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Animal Resistance

On Feb 25, 2010 the Counterpunch website ran an article by Jason Hribal recounting how two orca whales, “Nootka” and “Tilikum,” had fought against their trainers, killing one of them, at Sea World in San Diego. The article was prefaced by a note signed by the editors. The note read:

Editors' Note: Counterpunches can be landed in a variety of ways. In November 2006, Kasatka, the Sea World Orca, attempted to drown her trainer. Yesterday, it was Tilikum’s turn—killing his aquarium trainer. This fall, Fear of the Animal Planet: The Hidden History of Animal Resistance, will be published by AK Press/CounterPunch Books. Below is a poignant excerpt from the book, which details the decades long struggle of two notable orcas: Nootka and Tilikum.



A day later the website ran an excerpt from Hribal’s then-forthcoming book recounting the story at greater length. On February 27 I wrote to Alex Cockburn, editor of Counterpunch. Since the book has now appeared in print, I thought it appropriate to post my letter.



Dear Alex,

It is one thing to advocate humane treatment of animals as part of what makes us more fully human, another to attribute to animals a subjectivity they do not possess and to elevate “Tilikum” (a name given the animal not by its mother but by human beings) to a place in history alongside Spartacus and Frederick Douglass. The notion of animal resistance, and the talk of “animal rights” (aside from the general problems with the "rights" discourse), misses the point of what makes the human race unique. (Do animals extend rights to people?) As a now-unfashionable German sage put it, “Man is a species-being, not only because in practice and in theory he adopts the species (his own as well as those of other things) as his object, but–and this is only another way of expressing it–also because he treats himself as the actual, living species; because he treats himself as a universal and therefore a free being.” “What distinguishes the worst architect from the best of bees is this, that the architect raises his structure in imagination before he erects it in reality… He not only effects a change of form in the material on which he works, but he also realizes a purpose of his own…” When the orca eats up all the seals in its hunting grounds, it dies out or moves on; man undertakes to cultivate new foods. Some people, including, I suspect, your columnist Hribal, may label such behavior “colonialism” and Marx a “species-ist,” but it is the impulse to not merely graze on the earth but to transform it and in the process transform ourselves that drives man to build the temple at Baalbek, write Paradise Lost and compose “A Love Supreme,” which no orca will ever do.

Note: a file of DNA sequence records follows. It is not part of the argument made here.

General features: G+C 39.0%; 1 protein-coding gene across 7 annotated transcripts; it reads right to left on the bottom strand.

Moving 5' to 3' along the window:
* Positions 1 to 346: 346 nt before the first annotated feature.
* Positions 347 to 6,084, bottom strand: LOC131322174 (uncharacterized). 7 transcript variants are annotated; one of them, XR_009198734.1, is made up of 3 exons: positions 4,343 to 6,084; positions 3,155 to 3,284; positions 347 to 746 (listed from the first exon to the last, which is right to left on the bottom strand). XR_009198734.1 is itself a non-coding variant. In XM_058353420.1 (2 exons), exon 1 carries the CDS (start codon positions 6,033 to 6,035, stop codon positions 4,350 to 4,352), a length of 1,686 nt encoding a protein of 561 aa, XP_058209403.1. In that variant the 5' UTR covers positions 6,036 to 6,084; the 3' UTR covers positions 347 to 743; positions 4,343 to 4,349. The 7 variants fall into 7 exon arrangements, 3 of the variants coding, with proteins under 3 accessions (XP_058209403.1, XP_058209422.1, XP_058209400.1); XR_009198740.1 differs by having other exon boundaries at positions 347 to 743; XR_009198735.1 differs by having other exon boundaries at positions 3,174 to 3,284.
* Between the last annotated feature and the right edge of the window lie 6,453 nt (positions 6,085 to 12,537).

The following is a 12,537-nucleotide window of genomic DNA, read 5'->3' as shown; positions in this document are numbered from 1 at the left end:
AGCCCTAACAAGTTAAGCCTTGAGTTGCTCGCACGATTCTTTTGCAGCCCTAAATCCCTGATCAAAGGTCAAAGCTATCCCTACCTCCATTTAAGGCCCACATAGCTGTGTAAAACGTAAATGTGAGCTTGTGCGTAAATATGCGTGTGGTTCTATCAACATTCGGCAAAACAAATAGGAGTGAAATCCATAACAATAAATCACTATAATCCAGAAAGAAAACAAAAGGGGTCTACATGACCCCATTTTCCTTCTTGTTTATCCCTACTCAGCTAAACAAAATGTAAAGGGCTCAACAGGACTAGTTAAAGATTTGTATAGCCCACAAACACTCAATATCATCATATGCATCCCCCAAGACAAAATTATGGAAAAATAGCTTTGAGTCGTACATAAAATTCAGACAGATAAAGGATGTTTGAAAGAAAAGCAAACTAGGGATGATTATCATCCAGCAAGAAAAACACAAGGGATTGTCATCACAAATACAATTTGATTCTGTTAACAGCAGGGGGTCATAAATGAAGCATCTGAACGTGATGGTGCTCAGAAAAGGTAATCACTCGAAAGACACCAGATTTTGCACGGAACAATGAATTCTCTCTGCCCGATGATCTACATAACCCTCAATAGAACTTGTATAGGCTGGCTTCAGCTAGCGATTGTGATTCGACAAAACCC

Best wishes, Noel


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Animal Resistance | 2 comments
The following comments are owned by whomever posted them. This site is not responsible for what they say.
Problems with your letter : Monday, May 02 2011 @ 03:05 pm
From: Mark in Reno
There are two problems with your letter that leap out at

1. You seem to deem others worthy of exploitation and
killing if they don't possess human traits that you value
because, by chance, you happened to be born human.
This is little different than discriminating against people
of color, homosexuals, the disabled or women because
you happened to be born a straight, white, able-bodied
male and they don't possess some arbitrary trait that
they can't possess that you judge crucial for respect.

2. There are many humans who cannot write Paradise
Lost and, indeed, don't have the mental capacity of the
cat bathing herself next to me as I write. Yet these
humans are given the simple right to not be exploited
that nonhuman animals are not.

You might say, "Well, I'm just saying that animal
resisters shouldn't be elevated to the level of human
resisters." They aren't being elevated to that level in
Hribal's book, their actions are simply being respected
as what they are: acts of resistance. These are animals
who have been enslaved and often tortured, and they
have fought for freedom and sometimes fought against
their tormenters and imprisoners - often knowing full
well that such resistance would lead to severe
punishment. For that, they are resisters who deserve
our respect. Any non-consenting beings who are
exploited and confined against their wishes - even if
they don't have the capacity to fight back - deserve our
help. Hribal's book helps us better understand these
voiceless prisoners.
Animal Resistance : Monday, August 08 2011 @ 07:20 am
From: Anonymous
Vrajitorul apei , Filtrul de apa vie GAv transforma" apa moarta" de robinet in " apa vie "Fizoterapie la tine acasa

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